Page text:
Sanibel Island Named #1 Among the Top 10 Best U.S. Shelling Beaches

Beachcombers that frequently visit this area aren’t surprised to learn that Travel & Leisure magazine ranked Sanibel Island #1 of the Top 10 Best U.S. Shelling Beaches in the country. The Weather Channel’s Facebook friends’ also voted Sanibel Island as the beach they like best for shelling. Conditions are ideal off the coast of Sanibel and Captiva Islands to receive the best and largest number of shells that you just have to see to believe.

Sanibel Island #1 Among the Top 10 Best U.S. Shelling Beaches
It is said that both islands of Sanibel and Captiva are created out of seashells. When local residents install new gardens in their backyards they often find conchs, whelks, scallops and clam shells in pristine condition.

It’s due to geography that these islands rank the best in the world for shelling. The Island of Sanibel is shaped in a curve along the coastline. The east-west torque of Sanibel’s south end acts like a shovel that regularly scoops up all the seashells that the Gulf transports in from the Caribbean and other southern seas.

What to Bring

Bring a bucket or other container to hold your treasures and go out during low tide when the shells are more exposed. The best times for Florida shell-lovers to collect are at low spring tides during full and new moons. Gulf storms also push a large number of shells up the Gulf and onto the beaches of Sanibel and Captiva.

Sanibel Island #1 Among the Top 10 Best U.S. Shelling Beaches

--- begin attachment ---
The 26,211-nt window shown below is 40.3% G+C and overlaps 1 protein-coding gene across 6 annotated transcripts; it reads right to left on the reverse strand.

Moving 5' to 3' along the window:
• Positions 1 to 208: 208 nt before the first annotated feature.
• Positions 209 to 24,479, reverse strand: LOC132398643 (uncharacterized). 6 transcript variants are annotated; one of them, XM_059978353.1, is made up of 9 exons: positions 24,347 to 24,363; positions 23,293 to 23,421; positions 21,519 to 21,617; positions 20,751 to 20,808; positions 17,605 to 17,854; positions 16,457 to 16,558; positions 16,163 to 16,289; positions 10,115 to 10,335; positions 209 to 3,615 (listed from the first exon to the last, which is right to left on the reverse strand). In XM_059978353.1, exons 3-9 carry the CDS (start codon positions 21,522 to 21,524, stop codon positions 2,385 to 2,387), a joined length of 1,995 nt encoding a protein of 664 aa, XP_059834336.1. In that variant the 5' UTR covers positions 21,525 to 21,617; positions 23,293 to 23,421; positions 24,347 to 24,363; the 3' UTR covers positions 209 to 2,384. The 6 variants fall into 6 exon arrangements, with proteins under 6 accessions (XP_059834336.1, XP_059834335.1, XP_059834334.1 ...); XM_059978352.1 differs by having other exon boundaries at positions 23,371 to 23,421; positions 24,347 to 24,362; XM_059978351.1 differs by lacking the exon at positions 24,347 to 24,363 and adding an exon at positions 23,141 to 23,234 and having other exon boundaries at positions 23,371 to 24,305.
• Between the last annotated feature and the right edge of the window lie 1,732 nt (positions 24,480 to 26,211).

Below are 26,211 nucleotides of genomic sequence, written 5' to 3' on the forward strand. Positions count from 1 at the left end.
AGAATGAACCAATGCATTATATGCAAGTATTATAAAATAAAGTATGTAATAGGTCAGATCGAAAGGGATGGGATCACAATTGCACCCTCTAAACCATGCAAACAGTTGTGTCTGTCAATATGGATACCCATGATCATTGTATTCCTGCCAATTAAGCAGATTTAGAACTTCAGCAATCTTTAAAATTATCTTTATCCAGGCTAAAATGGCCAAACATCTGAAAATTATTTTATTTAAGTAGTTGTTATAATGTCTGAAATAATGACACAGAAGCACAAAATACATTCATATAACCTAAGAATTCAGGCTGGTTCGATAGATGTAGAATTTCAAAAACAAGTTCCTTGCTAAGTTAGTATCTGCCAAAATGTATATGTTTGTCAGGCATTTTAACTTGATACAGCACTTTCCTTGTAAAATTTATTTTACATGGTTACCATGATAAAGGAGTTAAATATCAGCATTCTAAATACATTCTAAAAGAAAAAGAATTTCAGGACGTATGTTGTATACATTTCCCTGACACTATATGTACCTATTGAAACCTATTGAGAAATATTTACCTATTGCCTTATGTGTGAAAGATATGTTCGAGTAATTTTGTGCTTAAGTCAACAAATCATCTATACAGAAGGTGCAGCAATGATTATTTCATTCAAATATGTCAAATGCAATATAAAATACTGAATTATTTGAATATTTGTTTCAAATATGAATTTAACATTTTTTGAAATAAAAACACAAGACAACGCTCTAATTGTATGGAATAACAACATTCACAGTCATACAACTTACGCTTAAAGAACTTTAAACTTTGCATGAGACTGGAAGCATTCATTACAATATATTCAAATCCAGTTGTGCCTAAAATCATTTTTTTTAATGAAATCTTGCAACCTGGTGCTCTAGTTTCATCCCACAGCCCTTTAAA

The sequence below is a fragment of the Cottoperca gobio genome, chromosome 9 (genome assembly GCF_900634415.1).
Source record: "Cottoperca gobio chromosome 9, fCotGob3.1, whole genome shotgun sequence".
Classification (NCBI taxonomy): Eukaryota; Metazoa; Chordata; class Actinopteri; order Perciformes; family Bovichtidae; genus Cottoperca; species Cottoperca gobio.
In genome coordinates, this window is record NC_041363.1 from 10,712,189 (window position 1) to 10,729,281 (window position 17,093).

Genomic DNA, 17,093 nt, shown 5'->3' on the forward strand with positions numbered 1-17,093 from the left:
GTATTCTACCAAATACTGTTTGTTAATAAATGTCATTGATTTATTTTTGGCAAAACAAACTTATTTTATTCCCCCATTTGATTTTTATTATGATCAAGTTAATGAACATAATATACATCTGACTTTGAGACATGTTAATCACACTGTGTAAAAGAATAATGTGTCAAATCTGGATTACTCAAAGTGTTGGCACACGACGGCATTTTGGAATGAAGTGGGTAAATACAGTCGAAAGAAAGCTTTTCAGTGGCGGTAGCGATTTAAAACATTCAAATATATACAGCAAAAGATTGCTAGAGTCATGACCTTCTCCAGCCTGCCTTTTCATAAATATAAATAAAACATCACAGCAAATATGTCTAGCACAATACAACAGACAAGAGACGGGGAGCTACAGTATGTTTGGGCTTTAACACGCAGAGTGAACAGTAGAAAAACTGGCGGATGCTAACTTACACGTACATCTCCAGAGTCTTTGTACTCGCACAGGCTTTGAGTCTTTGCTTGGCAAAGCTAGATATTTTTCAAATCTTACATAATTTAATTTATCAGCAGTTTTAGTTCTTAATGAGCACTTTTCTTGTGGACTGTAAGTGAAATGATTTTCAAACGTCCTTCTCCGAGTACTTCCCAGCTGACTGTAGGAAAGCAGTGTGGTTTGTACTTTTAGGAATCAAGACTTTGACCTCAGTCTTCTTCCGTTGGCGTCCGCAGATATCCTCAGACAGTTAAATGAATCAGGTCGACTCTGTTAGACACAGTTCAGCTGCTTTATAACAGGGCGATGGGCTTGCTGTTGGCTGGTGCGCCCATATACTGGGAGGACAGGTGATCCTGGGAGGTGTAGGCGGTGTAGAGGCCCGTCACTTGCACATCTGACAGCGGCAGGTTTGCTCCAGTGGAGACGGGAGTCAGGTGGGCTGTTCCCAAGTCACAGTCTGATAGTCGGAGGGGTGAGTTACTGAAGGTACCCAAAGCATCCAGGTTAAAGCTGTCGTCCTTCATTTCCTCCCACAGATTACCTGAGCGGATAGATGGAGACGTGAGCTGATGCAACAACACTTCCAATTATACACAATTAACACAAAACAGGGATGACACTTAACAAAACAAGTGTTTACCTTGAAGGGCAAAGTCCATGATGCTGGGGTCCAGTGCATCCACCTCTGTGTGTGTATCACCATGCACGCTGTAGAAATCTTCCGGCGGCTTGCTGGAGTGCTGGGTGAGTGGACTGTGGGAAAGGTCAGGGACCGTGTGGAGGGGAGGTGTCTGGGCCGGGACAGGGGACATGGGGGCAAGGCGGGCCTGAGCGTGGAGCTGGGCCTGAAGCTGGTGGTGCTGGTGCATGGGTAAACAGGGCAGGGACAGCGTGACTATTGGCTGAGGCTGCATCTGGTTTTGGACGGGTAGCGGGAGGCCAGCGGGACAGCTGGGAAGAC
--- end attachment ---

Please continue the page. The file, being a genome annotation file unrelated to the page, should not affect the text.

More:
Where to Find the Best Shells

The best places to go shelling are on the Gulf-side shelling beaches from the Lighthouse to North Captiva. With hundreds of thousands of shells, the beaches are sources of every type of shell imaginable; with a fresh supply coming in regularly from the Gulf and Caribbean. Shelling is prohibited in J.N. “Ding” Darling National Wildlife Refuge.

What to Expect

You’ll find many different types and sizes of seashells on these beaches. The smaller seashells can be found on the Lighthouse end of the island chain. If it’s the larger shells you’re after you’ll want to check closer to Captiva and North Captiva. Expect to find Conch, Junonia, Lightning Whelk, Cockle, Scallops, Murex, Tulip, Olive, Coquina, among the species there.

Florida Seashell Laws

Seashells are important to the chain of life on Sanibel and Captiva Islands. Because both of these are refuge islands, where all life is considered precious, the State of Florida has outlawed the collecting of live shells on the island. A “live shell” is defined as any specimen that contains an inhabitant, whether or not the mollusk seems alive. The law further protects sand dollars, starfish and sea urchins. Sheller’s are urged to limit even their empty-shell collection.

Where to Stay

When you’re looking for an affordable place to stay on Sanibel be sure to check out what we have to offer at Blind Pass Condominiums. Our accommodations are beautifully decorated and fully furnished and will easily accommodate most any size group.

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